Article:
Guest Review: Forbidden Falls by Robyn Carr

Posted November 29, 2010 by Judith in Reviews | 0 Comments

Guest Review: Forbidden Falls by Robyn CarrReviewer: Judith
Forbidden Falls by Robyn Carr
Series: Virgin River #8
Also in this series: Virgin River, Whispering Rock, Virgin River, A Virgin River Christmas, Second Chance Pass, Second Chance Pass, Second Chance Pass, Temptation Ridge, Paradise Valley, Forbidden Falls, Forbidden Falls, Angel's Peak, Promise Canyon, Wild Man Creek, Promise Canyon, Harvest Moon, Bring Me Home for Christmas, Redwood Bend, Sunrise Point, Shelter Mountain, Moonlight Road, Moonlight Road
Published by MIRA
Publication Date: December 29, 2009
Point-of-View: Third Person
Genres: Contemporary Romance
Pages: 371
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four-stars

VIRGIN RIVER IS ABUZZ WITH THE NEWS THAT A STRANGER BOUGHT THE TOWN'S ABANDONED CHURCH ON EBAY. THE BUYER, A YOUNG WIDOWED REVEREND, IS A LITTLE LIKE THE BUILDING ITSELF: IN NEED OF SOME TENDER LOVING CARE.

Noah Kincaid arrives ready to roll up his sleeves and revitalize his new purchase, but he's going to need some help. An ad in the local paper brings and improbably candidate his way.

"Pastor's assistant" is not a phrase that springs to mind when Noah meets brassy, beautiful Ellie Baldwin. With her colorful clothes and even more colorful past, Ellie needs a respectable job so she can regain custody of her children. Noah can't help but admire her spunk and determination, and she may just be the breath of fresh air he needs.

The unlikely duo may come from two different worlds, but they have more in common than anyone would have expected. And in Virgin River lasting happiness is never out of the question.

I am going to start off by saying that this is my kind of novel in so many ways. A newly ordained Presbyterian minister has purchased an old, run-down church building in Virgin River on eBay. Now that seems like a good way to start one’s own congregation and since Noah has come into an inheritance from his mother, he strikes out on his own with the blessing of the local Presbytery (always necessary in that denomination). When he arrives in Virgin River in his really old RV, towing his ancient pick-up truck, he knows he has his work cut out for him, especially after seeing the building and looking over the interior. It will take a good portion of his reserves, but he feels that this community has gone long enough without a church of its own. First order of business: get someone to “assist” with this project, and after interviewing a couple of starchy older ladies, he decides–against his better judgment–to hire Ellie Baldwin, a former exotic dancer/secretary/office worker/convenience store clerk/housekeeper-cleaner/childcare worker, etc. What he gets is a sassy, beautiful, kind, caring gal that works as he says: ” . . . like a genie in a bottle.” In spite of being trashed by her ex who has now gained custody of her two kids (he isn’t even their father), she remains positive and upbeat, sharing the wisdom she learned at the knee of her grandmother, working to gain enough respectability to once again have her children with her. She plans to take off when the 90 day custody agreement can be overturned.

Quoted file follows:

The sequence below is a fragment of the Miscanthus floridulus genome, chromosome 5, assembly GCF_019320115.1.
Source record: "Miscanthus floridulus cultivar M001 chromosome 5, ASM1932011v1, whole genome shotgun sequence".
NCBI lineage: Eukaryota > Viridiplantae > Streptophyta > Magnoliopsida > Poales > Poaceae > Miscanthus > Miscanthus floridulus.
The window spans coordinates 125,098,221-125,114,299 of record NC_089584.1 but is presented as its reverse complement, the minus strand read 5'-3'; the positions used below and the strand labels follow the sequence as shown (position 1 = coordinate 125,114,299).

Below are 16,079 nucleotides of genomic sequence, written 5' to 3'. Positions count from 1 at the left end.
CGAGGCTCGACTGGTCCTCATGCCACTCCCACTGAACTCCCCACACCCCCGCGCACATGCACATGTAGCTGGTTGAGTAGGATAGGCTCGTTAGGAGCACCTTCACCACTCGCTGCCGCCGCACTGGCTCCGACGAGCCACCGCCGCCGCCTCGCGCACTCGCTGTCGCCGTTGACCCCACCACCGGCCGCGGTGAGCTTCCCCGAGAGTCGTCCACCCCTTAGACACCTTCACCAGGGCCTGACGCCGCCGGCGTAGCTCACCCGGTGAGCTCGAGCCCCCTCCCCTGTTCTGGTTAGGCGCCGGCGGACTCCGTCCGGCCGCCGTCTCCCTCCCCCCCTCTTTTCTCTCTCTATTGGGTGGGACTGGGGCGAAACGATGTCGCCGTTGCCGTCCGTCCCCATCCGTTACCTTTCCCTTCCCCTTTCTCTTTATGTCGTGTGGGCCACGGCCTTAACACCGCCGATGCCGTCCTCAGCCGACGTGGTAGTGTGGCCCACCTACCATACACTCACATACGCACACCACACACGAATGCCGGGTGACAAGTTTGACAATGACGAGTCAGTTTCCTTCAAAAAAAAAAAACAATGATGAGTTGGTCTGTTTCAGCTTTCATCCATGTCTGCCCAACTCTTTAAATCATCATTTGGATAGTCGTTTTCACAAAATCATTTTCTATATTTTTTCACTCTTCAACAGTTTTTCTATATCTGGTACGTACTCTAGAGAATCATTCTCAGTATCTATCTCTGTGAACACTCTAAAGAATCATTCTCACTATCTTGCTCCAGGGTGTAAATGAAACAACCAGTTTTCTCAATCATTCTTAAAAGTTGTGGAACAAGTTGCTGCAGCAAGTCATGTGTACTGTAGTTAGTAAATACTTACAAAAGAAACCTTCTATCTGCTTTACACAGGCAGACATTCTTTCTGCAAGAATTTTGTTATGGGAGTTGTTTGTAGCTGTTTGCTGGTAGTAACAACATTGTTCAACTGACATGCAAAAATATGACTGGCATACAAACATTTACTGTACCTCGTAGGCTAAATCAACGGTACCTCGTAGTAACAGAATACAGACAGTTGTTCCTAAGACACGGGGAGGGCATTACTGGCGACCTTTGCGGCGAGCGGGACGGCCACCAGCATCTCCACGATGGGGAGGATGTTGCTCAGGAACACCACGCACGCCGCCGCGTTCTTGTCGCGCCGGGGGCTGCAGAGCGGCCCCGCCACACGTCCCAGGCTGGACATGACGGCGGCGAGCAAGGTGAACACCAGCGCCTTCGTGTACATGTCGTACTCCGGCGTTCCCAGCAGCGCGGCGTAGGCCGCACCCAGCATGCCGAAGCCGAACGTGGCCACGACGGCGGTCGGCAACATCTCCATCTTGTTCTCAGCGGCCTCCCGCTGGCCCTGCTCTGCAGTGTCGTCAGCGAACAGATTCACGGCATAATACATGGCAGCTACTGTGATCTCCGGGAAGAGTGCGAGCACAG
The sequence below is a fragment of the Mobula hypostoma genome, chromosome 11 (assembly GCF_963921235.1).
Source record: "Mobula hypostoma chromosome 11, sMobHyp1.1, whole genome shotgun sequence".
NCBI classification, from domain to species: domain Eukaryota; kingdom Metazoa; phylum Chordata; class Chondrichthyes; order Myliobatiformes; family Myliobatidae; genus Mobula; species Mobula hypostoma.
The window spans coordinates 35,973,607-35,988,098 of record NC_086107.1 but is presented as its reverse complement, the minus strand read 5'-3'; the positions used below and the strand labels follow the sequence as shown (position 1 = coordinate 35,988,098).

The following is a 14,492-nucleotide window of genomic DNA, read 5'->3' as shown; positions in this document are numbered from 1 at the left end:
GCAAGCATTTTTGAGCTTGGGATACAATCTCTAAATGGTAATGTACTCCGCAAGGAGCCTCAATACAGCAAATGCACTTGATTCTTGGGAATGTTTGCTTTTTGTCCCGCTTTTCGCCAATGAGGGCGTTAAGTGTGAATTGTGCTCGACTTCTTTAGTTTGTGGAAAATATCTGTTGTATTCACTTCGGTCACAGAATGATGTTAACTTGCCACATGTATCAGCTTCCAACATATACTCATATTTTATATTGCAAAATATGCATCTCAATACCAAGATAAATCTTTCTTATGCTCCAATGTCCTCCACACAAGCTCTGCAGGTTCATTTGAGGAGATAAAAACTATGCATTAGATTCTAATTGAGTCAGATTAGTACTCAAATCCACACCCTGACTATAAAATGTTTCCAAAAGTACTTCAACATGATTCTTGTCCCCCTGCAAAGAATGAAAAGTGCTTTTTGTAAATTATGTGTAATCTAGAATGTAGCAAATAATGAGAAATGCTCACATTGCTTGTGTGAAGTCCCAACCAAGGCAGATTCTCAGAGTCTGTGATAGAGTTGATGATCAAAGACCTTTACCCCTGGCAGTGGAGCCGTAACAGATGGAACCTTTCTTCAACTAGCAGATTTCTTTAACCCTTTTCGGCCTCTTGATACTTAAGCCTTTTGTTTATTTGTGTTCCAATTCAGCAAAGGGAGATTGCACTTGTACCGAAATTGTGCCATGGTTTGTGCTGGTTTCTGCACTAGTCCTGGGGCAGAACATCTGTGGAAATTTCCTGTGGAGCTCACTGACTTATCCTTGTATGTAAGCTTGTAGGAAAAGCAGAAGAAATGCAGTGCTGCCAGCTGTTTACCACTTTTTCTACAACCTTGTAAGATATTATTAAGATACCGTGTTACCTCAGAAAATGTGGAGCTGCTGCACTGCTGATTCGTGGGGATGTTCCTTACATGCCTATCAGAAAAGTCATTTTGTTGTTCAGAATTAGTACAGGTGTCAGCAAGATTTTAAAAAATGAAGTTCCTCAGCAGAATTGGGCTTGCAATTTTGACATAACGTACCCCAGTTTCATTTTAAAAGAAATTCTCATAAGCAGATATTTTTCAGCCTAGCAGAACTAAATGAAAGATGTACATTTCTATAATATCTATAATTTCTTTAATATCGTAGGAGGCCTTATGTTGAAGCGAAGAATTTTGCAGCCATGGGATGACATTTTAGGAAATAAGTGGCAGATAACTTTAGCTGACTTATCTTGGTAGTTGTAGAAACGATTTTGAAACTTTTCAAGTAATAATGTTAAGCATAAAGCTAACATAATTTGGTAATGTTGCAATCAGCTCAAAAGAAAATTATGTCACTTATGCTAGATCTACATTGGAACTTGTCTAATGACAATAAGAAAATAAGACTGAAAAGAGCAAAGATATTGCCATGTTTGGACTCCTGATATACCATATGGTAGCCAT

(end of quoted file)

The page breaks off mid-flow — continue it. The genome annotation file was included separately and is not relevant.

Noah is 35, a widower for the past five years, with multiple graduate degrees in religion and counseling, and living with a lonely heart. He is a healthy male in every way, and in spite of wanting to preserve a professional employer/employee relationship with Ellie, finds that his respect for her is growing as is his attraction to her. This novel is really about their love story.

But all is not well in Virgin River. In spite of some who think that everything in that little community just runs smoothly, there are hurting people and families. Jo Ellen and Nick have resided under the same roof for the past twenty years of their marriage, and not much else. Ellie rents their upper story garage apartment. But boy! would she love to see them happy again. Vanni and Paul want to start their own family (she’s a military Iraq war widow with a son) when an old girlfriend of Paul’s “wills” her infant daughter to him when she is killed in an auto accident. Now that’s a fine kettle of fish for any newly married couple to handle. And it doesn’t go well until Ellie and her kindness, energy, love for the babies, and gentle wisdom invade Vanni and Paul’s home where she works her magic. Ellie’s ex gets into the fray and he’s a borderline personality, so his capacity to work considerable damage makes this story even more interesting.

It is a typical Robyn Carr novel: well-written, with believable and real characters who live in ordinary circumstances with the real human failings and relationships that ebb and flow, live or die just like in real life. The love story is the thing in this book, but around the edges you meet ministers who live in a real world and have an approach to religion that is inviting and caring; there are wise people and sick people and friendships that stand the test of time and the crises of living. In other words, it is a book to which almost anyone can relate. The Virgin River series is larger than most and some reviewers are panning these later books. I find this novel to be one that I couldn’t put down. Of course there is the HEA we all love, but there are still struggles and situations that will cause the reader to wonder how this is all going to play out in the end. The book is messy at times, but then again, life is messy, too.

So I recommend this book to romance fiction lovers as a warm and winsome read.

Rating: 4 out of 5.

Virgin River

four-stars


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